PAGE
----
An insurance broker sells, solicits, or negotiates insurance for compensation.
As of 2015, the largest insurance brokers in the world, by revenue, are Marsh & McLennan, Aon Corporation, Arthur J. Gallagher & Co, and the Willis Group.
In the United States, insurance brokers are regulated by the individual U.S. states. Most states require anyone who sells, solicits, or negotiates insurance in that state to obtain an insurance broker license, with certain limited exceptions. This includes a business entity, the business entity's officers or directors (the "sublicensees" through whom the business entity operates), and individual employees. In order to obtain a broker's license, a person typically must take pre-licensing courses and pass an examination. An insurance broker also must submit an application (with an application fee) to the state insurance regulator in the state in which the applicant wishes to do business, who will determine whether the insurance broker has met all the state requirements and will typically do a background check to determine whether the applicant is considered trustworthy and competent. A criminal conviction, for example, may result in a state determining that the applicant is untrustworthy or incompetent. Some states also require applicants to submit fingerprints.
Once licensed, an insurance broker generally must take continuing education courses when their licenses reach a renewal date. For example, the state of California requires license renewals every 2 years, which is accomplished by completing continuing education courses. Most states have reciprocity agreements whereby brokers from one state can become easily licensed in another state. As a result of the federal Gramm-Leach-Bliley Act, most states have adopted uniform licensing laws, with 47 states being deemed reciprocal by the National Association of Insurance Commissioners. A state may revoke, suspend, or refuse to renew an insurance broker's license if at any time the state determines (typically after notice and a hearing) that the broker has engaged in any activity that makes him untrustworthy or incompetent.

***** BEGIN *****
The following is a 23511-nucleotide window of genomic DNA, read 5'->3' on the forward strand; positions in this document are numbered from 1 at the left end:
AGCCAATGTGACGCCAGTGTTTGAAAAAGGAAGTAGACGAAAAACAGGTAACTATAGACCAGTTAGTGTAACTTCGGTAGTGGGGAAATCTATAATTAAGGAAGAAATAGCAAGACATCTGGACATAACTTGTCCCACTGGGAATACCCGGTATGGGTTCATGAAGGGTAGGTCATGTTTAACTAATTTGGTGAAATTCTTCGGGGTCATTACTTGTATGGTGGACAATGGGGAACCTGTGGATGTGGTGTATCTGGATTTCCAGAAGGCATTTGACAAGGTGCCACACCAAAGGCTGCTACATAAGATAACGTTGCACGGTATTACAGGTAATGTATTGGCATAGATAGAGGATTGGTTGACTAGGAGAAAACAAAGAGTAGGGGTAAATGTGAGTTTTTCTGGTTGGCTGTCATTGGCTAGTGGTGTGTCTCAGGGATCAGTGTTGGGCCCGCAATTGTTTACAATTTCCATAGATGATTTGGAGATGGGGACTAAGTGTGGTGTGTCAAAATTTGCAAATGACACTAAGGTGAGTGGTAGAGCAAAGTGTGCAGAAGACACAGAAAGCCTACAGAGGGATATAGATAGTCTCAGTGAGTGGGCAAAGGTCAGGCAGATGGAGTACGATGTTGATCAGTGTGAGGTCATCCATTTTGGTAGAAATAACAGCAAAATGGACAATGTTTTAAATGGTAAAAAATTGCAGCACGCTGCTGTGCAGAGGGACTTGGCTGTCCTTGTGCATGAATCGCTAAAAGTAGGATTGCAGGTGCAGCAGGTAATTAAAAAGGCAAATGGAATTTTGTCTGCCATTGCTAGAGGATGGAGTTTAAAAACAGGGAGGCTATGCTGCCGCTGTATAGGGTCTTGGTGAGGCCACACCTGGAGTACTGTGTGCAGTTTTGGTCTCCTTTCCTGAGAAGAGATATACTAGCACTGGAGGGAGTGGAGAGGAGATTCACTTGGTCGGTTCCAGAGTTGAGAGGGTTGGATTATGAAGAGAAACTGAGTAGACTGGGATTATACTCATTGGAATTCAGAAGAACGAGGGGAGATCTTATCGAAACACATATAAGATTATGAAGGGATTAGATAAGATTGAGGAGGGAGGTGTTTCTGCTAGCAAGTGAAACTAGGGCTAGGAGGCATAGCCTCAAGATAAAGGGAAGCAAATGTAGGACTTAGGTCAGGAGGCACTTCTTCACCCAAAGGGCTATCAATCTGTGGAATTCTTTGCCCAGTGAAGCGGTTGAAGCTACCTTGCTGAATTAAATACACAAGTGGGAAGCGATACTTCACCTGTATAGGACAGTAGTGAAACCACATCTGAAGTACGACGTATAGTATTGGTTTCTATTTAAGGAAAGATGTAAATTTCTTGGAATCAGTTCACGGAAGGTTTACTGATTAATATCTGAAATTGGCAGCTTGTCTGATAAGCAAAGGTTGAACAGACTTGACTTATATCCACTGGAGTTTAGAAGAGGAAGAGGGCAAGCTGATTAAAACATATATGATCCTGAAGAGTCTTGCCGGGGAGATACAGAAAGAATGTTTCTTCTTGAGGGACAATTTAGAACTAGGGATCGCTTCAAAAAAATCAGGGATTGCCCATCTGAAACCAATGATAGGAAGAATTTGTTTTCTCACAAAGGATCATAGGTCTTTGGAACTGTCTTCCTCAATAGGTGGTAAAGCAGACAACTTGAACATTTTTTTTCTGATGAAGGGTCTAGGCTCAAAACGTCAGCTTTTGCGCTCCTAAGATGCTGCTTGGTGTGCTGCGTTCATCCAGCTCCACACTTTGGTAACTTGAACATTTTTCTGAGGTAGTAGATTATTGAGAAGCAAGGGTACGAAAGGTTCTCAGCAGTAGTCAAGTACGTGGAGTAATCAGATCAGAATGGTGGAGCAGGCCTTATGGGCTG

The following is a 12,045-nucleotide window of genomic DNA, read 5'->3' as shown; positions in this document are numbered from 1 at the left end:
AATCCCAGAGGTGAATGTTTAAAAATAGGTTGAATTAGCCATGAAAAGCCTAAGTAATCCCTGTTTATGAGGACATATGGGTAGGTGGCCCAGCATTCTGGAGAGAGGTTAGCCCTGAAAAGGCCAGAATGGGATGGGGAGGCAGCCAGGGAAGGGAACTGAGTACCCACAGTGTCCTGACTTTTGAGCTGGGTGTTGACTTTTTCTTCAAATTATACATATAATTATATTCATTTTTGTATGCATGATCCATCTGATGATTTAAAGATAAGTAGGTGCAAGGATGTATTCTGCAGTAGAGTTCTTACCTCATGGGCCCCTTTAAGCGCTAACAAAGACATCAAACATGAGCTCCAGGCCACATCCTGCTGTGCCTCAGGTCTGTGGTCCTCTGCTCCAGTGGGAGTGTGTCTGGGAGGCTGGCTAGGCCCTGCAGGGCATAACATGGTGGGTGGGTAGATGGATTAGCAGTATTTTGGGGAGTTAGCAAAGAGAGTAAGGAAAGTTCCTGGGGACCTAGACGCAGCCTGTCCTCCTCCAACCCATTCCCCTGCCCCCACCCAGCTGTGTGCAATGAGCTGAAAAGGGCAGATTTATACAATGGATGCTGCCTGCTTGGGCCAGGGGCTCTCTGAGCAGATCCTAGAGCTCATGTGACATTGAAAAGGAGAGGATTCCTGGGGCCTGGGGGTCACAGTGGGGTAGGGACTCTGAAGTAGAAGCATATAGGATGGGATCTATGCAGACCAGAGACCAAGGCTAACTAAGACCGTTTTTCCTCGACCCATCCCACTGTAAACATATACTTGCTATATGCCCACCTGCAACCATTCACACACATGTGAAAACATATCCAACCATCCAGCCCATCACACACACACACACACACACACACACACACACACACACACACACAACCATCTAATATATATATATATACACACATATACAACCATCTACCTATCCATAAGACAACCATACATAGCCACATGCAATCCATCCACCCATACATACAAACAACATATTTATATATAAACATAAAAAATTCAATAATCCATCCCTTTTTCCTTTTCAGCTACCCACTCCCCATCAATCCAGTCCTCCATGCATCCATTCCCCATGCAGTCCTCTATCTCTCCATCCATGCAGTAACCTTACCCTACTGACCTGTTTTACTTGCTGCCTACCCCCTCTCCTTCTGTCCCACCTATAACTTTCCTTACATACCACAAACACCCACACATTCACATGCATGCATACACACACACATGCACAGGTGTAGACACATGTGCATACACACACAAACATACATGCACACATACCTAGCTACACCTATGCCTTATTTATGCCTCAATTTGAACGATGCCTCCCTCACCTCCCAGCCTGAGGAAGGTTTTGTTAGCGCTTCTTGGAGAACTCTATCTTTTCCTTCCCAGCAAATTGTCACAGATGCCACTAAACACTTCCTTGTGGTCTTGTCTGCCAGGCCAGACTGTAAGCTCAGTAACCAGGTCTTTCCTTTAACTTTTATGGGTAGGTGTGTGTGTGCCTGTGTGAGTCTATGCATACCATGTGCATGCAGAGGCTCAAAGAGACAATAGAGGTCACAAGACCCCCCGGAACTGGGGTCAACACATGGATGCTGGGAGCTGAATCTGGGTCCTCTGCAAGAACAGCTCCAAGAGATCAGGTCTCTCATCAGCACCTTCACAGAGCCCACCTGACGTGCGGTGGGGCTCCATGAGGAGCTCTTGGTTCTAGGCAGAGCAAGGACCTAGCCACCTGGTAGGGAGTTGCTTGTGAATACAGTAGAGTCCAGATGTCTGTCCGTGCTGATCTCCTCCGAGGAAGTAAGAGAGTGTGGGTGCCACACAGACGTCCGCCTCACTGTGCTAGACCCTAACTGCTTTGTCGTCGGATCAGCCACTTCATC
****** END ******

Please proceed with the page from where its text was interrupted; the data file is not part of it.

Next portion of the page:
Because of industry regulation, smaller brokerage firms can easily compete with larger ones, and in most states, all insurance brokers generally are forbidden by law from providing their customers with rebates or inducements.
Insurance brokers play a significant role in helping companies and individuals procure property and casualty (liability) insurance, life insurance and annuities, and accident and health insurance. For example, research shows that brokers play a significant role in helping small employers find health insurance, particularly in more competitive markets. Average small group commissions range from two percent to eight percent of premiums. Brokers provide services beyond procuring insurance, such as providing risk assessments, insurance consulting services, insurance-related regulatory and legislative updates, claims assistance services, assisting with employee enrollment, and helping to resolve benefit issues. However, some states consider the provision of services that are unrelated to the insurance procured through the broker to be an impermissible rebate or inducement.